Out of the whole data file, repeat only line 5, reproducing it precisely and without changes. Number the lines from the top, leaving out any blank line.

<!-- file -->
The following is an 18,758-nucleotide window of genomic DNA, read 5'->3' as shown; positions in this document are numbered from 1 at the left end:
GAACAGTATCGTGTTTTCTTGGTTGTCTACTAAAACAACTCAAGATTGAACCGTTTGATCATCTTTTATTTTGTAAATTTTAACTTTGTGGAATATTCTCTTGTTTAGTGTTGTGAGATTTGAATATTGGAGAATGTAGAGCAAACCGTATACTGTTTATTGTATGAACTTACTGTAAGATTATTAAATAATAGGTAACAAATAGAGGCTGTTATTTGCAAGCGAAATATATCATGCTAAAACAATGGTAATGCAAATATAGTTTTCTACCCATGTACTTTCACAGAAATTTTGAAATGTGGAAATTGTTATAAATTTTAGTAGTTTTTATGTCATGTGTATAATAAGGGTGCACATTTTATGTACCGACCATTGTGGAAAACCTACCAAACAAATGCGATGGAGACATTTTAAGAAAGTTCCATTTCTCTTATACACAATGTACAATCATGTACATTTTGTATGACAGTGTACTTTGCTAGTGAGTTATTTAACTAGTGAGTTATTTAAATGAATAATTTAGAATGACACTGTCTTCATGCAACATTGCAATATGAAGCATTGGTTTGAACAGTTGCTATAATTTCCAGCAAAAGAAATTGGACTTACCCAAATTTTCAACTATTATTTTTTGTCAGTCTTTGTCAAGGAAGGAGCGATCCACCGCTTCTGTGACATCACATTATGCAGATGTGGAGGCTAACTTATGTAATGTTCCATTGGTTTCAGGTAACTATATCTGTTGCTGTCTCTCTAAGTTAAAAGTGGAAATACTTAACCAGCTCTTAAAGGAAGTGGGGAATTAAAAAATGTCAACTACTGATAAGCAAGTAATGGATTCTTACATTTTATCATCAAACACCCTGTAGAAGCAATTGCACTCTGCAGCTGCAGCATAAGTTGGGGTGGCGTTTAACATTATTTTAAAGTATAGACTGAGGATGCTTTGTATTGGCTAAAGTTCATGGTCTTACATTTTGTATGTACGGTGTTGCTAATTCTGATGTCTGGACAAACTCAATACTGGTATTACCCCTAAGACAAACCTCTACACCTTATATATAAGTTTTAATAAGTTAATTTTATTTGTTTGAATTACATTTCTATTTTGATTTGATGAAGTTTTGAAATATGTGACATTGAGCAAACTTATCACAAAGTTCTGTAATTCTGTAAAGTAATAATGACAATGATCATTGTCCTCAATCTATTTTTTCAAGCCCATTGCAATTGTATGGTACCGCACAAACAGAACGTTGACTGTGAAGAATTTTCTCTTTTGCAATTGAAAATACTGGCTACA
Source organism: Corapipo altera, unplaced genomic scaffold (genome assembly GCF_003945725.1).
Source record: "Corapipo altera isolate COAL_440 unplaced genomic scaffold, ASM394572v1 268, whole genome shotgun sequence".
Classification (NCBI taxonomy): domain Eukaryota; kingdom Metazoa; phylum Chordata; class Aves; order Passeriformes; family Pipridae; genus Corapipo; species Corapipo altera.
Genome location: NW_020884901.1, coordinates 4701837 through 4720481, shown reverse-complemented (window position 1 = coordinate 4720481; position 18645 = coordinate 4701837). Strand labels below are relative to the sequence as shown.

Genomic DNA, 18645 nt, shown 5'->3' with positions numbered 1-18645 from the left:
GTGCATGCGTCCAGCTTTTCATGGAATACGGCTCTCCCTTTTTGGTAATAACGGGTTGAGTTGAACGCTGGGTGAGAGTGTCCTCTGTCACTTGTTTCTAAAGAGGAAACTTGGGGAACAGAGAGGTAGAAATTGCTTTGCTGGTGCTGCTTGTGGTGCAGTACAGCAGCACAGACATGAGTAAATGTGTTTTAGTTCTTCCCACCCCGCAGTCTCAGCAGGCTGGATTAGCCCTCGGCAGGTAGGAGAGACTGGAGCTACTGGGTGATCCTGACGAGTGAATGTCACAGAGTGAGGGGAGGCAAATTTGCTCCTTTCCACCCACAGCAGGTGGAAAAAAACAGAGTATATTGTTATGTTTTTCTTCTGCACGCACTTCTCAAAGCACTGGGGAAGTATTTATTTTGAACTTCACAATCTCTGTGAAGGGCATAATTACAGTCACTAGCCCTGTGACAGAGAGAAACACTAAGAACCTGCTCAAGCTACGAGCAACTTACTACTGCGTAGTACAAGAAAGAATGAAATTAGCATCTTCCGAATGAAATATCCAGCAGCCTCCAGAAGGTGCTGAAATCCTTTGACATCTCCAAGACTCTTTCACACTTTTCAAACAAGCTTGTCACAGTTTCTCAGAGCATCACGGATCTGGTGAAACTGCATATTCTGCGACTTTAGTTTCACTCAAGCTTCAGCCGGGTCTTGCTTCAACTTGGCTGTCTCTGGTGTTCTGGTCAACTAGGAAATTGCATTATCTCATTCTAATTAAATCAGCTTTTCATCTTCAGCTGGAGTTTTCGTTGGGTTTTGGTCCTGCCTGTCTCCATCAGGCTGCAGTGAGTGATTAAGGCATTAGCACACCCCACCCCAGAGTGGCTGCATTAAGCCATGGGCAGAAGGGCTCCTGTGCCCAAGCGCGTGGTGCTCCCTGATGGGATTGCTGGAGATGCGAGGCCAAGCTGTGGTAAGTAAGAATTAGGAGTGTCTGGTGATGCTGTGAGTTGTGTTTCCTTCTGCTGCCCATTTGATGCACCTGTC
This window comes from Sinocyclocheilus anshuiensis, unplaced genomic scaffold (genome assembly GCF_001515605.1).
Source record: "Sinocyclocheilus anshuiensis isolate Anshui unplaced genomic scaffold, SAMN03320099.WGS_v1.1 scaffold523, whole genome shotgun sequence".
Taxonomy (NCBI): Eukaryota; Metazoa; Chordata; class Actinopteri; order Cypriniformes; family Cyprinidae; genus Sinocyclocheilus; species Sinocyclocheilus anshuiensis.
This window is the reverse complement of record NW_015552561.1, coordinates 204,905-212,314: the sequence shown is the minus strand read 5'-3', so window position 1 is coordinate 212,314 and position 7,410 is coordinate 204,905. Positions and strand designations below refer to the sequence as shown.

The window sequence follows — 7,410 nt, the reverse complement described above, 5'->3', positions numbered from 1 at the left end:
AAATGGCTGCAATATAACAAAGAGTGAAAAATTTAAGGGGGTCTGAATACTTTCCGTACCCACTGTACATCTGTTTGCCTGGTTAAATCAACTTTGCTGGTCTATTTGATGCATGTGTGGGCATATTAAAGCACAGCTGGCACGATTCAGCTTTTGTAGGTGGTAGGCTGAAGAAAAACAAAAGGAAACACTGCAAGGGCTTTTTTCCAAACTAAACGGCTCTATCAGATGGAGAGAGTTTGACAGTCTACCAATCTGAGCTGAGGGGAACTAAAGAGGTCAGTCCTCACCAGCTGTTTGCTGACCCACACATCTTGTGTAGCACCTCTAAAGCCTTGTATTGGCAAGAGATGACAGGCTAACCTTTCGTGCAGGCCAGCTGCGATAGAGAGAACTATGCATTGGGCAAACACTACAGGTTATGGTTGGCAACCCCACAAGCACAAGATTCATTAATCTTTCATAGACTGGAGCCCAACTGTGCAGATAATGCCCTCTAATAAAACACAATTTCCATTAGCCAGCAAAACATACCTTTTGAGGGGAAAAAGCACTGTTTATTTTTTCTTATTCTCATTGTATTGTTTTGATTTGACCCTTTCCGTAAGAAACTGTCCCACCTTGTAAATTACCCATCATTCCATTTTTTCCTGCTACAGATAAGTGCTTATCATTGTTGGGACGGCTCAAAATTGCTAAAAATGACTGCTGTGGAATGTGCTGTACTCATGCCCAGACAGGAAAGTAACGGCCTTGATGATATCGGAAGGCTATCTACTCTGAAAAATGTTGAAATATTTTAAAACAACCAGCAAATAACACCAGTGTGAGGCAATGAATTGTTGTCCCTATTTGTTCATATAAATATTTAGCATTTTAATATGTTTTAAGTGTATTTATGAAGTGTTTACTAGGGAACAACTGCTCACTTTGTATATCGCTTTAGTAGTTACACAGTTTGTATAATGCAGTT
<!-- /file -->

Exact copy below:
Classification (NCBI taxonomy): domain Eukaryota; kingdom Metazoa; phylum Chordata; class Aves; order Passeriformes; family Pipridae; genus Corapipo; species Corapipo altera.